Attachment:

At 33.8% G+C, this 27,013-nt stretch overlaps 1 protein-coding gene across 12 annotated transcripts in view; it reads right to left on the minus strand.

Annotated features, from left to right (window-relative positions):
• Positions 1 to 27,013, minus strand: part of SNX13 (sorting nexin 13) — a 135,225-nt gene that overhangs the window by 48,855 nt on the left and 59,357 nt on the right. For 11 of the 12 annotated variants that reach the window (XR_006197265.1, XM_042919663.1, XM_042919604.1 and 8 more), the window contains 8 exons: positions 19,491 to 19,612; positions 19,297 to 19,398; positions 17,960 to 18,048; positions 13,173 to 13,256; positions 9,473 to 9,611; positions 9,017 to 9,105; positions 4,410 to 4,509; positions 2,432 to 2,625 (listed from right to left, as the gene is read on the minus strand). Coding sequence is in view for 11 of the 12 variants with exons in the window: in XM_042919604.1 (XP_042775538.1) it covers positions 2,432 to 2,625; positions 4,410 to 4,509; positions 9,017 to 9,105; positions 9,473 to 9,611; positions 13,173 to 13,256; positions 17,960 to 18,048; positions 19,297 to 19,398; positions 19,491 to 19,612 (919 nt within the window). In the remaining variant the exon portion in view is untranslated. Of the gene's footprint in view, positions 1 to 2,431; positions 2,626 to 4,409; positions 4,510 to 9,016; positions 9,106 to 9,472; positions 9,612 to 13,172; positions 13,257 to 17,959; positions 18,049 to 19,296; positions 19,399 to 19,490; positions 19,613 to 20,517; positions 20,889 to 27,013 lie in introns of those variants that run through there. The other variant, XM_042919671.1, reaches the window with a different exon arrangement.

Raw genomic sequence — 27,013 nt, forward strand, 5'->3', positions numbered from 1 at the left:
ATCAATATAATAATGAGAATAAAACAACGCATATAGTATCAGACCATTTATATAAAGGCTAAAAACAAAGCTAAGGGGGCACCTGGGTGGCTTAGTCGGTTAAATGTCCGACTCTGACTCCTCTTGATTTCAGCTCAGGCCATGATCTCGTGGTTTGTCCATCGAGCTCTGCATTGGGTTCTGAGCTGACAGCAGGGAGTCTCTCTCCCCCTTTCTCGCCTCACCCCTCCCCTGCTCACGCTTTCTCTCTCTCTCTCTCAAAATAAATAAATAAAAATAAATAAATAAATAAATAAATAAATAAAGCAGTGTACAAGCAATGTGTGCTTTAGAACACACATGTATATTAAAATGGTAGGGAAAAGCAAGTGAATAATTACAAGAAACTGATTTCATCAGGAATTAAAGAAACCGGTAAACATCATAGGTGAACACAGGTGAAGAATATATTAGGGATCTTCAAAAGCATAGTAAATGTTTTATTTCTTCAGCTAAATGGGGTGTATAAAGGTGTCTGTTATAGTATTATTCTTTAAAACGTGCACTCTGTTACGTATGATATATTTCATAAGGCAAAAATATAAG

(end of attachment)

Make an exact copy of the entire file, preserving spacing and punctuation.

At 33.8% G+C, this 27,013-nt stretch overlaps 1 protein-coding gene across 12 annotated transcripts in view; it reads right to left on the minus strand.

Annotated features, from left to right (window-relative positions):
• Positions 1 to 27,013, minus strand: part of SNX13 (sorting nexin 13) — a 135,225-nt gene that overhangs the window by 48,855 nt on the left and 59,357 nt on the right. For 11 of the 12 annotated variants that reach the window (XR_006197265.1, XM_042919663.1, XM_042919604.1 and 8 more), the window contains 8 exons: positions 19,491 to 19,612; positions 19,297 to 19,398; positions 17,960 to 18,048; positions 13,173 to 13,256; positions 9,473 to 9,611; positions 9,017 to 9,105; positions 4,410 to 4,509; positions 2,432 to 2,625 (listed from right to left, as the gene is read on the minus strand). Coding sequence is in view for 11 of the 12 variants with exons in the window: in XM_042919604.1 (XP_042775538.1) it covers positions 2,432 to 2,625; positions 4,410 to 4,509; positions 9,017 to 9,105; positions 9,473 to 9,611; positions 13,173 to 13,256; positions 17,960 to 18,048; positions 19,297 to 19,398; positions 19,491 to 19,612 (919 nt within the window). In the remaining variant the exon portion in view is untranslated. Of the gene's footprint in view, positions 1 to 2,431; positions 2,626 to 4,409; positions 4,510 to 9,016; positions 9,106 to 9,472; positions 9,612 to 13,172; positions 13,257 to 17,959; positions 18,049 to 19,296; positions 19,399 to 19,490; positions 19,613 to 20,517; positions 20,889 to 27,013 lie in introns of those variants that run through there. The other variant, XM_042919671.1, reaches the window with a different exon arrangement.

Raw genomic sequence — 27,013 nt, forward strand, 5'->3', positions numbered from 1 at the left:
ATCAATATAATAATGAGAATAAAACAACGCATATAGTATCAGACCATTTATATAAAGGCTAAAAACAAAGCTAAGGGGGCACCTGGGTGGCTTAGTCGGTTAAATGTCCGACTCTGACTCCTCTTGATTTCAGCTCAGGCCATGATCTCGTGGTTTGTCCATCGAGCTCTGCATTGGGTTCTGAGCTGACAGCAGGGAGTCTCTCTCCCCCTTTCTCGCCTCACCCCTCCCCTGCTCACGCTTTCTCTCTCTCTCTCTCAAAATAAATAAATAAAAATAAATAAATAAATAAATAAATAAATAAAGCAGTGTACAAGCAATGTGTGCTTTAGAACACACATGTATATTAAAATGGTAGGGAAAAGCAAGTGAATAATTACAAGAAACTGATTTCATCAGGAATTAAAGAAACCGGTAAACATCATAGGTGAACACAGGTGAAGAATATATTAGGGATCTTCAAAAGCATAGTAAATGTTTTATTTCTTCAGCTAAATGGGGTGTATAAAGGTGTCTGTTATAGTATTATTCTTTAAAACGTGCACTCTGTTACGTATGATATATTTCATAAGGCAAAAATATAAG